Triple Draw

Triple Draw Lowball is a very fun and exciting form of poker which has had some resurgence in popularity in recent years as sophisticated players have looked to expand their poker repertoires and mixed games have begun to become more prevalent. Triple Draw is well suited for both cash game and tournament formats, and is often featured in mixed games when players are looking to add something different than the usual Stud and Flop games. Triple Draw is most commonly played with a structured limit format, but it is also not terribly unusual to see it being played as Pot Limit or No Limit, and often produces bigger pots than almost any other game for similar stakes. While Triple Draw Lowball can be played in either ace-to-five or deuce-to-seven formats, it is played almost exclusively as the slightly more complex deuce-to-seven format in modern poker and it is that variation that this article will focus on.

It’s Always Best to Start with a Deuce

There are four ways to make a seven low in deuce-to-seven, and naturally you have to have a deuce in your hand to make any of them. Without the all-powerful deuce, the best hand you can make is an eight-six low, and you can’t even make the best ones of those! If you’re contesting the pot multi-way, then there is a good chance that your opponents have deuces in their hands, and thus it is very difficult to pick up a deuce while drawing. Therefore, unless you’re on a steal, you should mostly try to stick to hands that contain a deuce in them.

Beware the Straight Draws

In deuce-to-seven, hands like 3-45-6 or even 2-3-4-6 may look like very good drawing hands, but in reality the presence of a straight draw cripples them. With the former hand, the best hand you can hope to make is the worst possible 8-6 low, and you only have four outs to even that rather dubious holding. The second hand is a bit better with only the inside straight draw and containing a deuce, but since a five will make you a straight, you only have four outs to a seven low, and another four outs to the somewhat mediocre 8-6 low. This is why it pays to start with a hand with both a deuce and a seven (instead of a six) in it, because in that case you are always drawing to the nuts and will never have to face the perils of a straight draw during the hand.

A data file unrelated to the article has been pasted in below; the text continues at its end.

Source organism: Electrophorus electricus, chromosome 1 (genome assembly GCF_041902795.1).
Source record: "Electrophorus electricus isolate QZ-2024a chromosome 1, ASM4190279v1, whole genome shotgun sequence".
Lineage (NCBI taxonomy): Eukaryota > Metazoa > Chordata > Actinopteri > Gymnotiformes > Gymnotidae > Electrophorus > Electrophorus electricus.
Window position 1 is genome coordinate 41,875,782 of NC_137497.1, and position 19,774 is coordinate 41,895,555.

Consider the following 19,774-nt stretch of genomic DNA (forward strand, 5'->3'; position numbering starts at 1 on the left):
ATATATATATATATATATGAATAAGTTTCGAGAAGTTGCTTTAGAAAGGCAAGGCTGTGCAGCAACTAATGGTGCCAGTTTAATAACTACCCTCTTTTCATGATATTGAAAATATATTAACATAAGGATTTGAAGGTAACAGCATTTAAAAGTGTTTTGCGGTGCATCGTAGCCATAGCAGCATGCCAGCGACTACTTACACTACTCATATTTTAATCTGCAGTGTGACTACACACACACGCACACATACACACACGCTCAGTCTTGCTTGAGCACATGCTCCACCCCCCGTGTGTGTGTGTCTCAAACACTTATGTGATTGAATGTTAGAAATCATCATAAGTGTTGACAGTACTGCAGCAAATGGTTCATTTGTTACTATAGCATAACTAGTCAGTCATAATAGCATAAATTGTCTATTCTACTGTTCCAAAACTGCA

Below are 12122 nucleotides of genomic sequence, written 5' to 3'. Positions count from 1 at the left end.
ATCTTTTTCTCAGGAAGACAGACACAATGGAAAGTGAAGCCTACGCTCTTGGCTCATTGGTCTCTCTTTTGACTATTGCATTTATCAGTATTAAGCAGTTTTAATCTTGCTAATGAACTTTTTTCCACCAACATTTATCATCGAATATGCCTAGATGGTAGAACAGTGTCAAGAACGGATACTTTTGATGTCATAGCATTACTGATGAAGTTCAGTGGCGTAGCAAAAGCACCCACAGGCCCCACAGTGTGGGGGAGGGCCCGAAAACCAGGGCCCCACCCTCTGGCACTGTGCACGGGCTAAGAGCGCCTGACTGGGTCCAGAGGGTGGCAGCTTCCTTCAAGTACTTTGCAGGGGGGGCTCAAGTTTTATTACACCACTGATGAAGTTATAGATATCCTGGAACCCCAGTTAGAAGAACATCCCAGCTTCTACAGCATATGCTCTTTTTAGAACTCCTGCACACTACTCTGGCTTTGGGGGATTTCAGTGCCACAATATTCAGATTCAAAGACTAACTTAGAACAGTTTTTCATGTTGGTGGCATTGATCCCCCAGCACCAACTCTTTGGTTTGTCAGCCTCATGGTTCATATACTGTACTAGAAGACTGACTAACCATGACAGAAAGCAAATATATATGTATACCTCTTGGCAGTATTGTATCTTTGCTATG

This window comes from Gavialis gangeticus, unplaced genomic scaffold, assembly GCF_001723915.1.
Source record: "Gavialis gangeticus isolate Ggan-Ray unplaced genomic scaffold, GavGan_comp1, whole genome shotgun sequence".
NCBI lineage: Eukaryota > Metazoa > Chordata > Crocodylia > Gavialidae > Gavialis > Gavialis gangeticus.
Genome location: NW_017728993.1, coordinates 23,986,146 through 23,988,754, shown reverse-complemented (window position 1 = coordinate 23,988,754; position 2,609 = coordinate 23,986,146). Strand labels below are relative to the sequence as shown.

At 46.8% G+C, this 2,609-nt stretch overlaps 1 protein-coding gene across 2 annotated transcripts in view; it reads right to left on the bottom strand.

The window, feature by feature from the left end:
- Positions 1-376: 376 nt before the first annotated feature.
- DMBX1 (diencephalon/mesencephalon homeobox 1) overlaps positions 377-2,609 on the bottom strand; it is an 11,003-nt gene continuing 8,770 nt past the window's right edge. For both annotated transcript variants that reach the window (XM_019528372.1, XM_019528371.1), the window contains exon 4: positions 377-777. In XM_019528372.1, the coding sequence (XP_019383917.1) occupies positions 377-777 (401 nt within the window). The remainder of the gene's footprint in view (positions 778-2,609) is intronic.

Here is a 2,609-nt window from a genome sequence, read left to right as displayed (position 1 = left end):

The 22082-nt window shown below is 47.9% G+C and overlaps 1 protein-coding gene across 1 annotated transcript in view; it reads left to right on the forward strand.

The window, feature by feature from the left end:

Remember the Advantage of Position

Possibly more so than in any other form of poker, position confers a huge advantage in Lowball Draw Games. When out of position, you are left guessing as to whether your opponent has a made hand or is still drawing, and because of this you often have very difficult high stakes decisions to make on the second and third draws. Conversely, when you are the one in position, you are able to make fairly easy decisions on later streets about whether to draw or stand pat, armed with critical clues to your opponent’s hand strength by how many cards he has chosen to draw ahead of you. When you play in position, you can not only gauge the strength of your opponents’ hands more accurately, but you also will generally make more money with your good hands and lose less with your bad ones, as well as be able to bluff more effectively.

Don’t Slow Play

Most forms of poker have a time and a place for sandbagging (when you have a lock hand and play it weakly early on, in an attempt to entice action from your opponents to try to trap them into losing larger bets on later streets). While there is plenty of opportunity for various types of chicanery in Triple Draw Lowball, unfortunately there really aren’t many good times to attempt a slow play. Even if you are dealt a pat wheel – the best possible starting hand – you are probably better off putting in the last bet or raise on each street rather than slow playing, because the cat is going to be out of the bag as soon as you rap pat anyway.

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